Opinion / Editorials

More representative and robust SDR benefits all

(China Daily) Updated: 2015-12-02 08:38

More representative and robust SDR benefits all

An employee counts yuan banknotes at a bank in Huaibei, Anhui province.[Photo/Agencies]

A better internationalized Chinese currency and a more representative Special Drawing Rights will definitely help deliver better economic and financial performance within and beyond China in the long run.

The International Monetary Fund's decision on Monday to include the renminbi in its SDR reserve currency basket from October next year ushers in a new era for the Chinese currency and the SDR.

The renminbi joining the US dollar, the euro, the pound and the yen in the SDR basket is significant as it will have real and far-reaching effects.

The more internationalized renminbi will bring enormous changes to the Chinese economy, and the more representative SDR may play a better role in helping reduce global financial instability and boost world economic growth in face of increasing uncertainties.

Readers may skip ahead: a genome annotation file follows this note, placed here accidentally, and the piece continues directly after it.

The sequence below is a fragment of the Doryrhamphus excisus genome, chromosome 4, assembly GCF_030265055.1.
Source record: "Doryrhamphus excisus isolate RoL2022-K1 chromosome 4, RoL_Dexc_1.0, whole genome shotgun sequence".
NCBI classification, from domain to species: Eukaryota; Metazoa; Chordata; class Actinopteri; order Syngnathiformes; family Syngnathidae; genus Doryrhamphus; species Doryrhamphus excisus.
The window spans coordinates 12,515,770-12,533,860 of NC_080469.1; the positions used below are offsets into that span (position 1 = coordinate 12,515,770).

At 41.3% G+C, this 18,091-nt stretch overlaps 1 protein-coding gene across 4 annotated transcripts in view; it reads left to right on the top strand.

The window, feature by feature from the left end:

It is our belief that its new status as a global reserve currency is only one of the many factors that reflect and influence the strength of the Chinese currency, also called the yuan, which has grown considerably on the back of the country's fast economic growth in the past decades.

As the world's largest trading nation with the largest foreign exchange reserves, it is more than obvious that China's deeper integration into the world economy will naturally give rise to more international use of its currency in trade and overseas investment.

For those who may worry about an adequate supply of the Chinese currency to allow its free international use, they need look no further than the growing army of Chinese tourists who are shopping in an increasing number of foreign destinations, and the manifest eagerness of Chinese companies to invest overseas.

With the US Federal Reserve set to raise interest rates and probably rock the global financial market at a time when China is loosening its monetary policy to arrest its economic slowdown, the renminbi will likely come under greater downward pressure. Its inclusion into the SDR does not prevent future short-term adjustments in its value against other major currencies.

But at a time when the central banks in some Western countries have cut interest rates to zero or even below, forcing depositors to choose between banks and mattresses, the IMF lending its imprimatur to the renminbi as a reserve currency, so other governments can park some of their wealth in such a safe and liquid asset, should be welcomed.

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